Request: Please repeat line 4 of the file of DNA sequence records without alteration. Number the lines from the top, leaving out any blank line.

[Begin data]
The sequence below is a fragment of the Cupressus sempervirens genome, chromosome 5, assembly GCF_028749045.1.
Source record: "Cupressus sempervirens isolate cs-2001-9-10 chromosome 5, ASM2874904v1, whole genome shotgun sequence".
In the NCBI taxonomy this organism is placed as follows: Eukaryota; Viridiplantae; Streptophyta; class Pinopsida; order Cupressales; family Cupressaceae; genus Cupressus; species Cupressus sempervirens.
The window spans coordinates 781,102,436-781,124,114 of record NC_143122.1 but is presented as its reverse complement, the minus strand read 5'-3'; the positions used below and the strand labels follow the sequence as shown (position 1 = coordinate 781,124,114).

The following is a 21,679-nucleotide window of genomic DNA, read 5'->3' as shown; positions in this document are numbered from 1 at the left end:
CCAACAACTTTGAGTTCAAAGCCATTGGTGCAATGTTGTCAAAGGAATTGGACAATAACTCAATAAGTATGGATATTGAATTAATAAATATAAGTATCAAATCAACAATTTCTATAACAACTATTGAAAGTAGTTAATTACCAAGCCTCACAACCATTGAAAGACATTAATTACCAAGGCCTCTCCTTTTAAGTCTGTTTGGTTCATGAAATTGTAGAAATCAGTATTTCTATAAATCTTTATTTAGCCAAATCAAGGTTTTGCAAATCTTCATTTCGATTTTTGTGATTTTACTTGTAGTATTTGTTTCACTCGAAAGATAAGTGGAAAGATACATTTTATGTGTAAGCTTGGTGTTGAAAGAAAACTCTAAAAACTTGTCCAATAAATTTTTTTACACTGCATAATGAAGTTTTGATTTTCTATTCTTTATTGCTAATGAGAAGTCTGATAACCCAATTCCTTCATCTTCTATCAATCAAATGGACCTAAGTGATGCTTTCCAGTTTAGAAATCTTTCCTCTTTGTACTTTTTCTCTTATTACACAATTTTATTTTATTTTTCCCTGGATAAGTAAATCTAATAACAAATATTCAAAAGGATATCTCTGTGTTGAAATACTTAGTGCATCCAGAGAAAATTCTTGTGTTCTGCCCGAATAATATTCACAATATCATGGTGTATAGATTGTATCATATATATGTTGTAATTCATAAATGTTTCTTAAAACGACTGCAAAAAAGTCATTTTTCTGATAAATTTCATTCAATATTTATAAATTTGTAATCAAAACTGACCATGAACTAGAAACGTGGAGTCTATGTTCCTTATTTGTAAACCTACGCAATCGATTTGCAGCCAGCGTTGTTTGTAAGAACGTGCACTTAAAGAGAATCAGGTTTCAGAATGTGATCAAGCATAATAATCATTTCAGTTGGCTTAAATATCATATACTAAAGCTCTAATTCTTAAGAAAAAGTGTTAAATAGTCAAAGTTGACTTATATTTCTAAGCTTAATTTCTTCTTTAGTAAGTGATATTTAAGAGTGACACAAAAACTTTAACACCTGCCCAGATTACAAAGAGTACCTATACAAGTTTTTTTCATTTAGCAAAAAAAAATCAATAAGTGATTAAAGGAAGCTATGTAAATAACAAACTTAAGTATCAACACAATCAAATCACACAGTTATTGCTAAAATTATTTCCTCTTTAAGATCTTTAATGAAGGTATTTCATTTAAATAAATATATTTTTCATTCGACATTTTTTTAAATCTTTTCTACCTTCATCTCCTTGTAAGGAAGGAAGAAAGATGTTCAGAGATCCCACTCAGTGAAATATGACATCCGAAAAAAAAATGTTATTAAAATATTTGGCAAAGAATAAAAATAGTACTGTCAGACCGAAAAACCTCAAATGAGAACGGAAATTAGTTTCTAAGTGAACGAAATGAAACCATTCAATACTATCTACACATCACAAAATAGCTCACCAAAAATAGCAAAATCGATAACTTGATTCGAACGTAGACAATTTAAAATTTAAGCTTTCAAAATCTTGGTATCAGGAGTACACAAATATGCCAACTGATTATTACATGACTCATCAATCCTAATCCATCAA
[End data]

The window spans coordinates 781,102,436-781,124,114 of record NC_143122.1 but is presented as its reverse complement, the minus strand read 5'-3'; the positions used below and the strand labels follow the sequence as shown (position 1 = coordinate 781,124,114).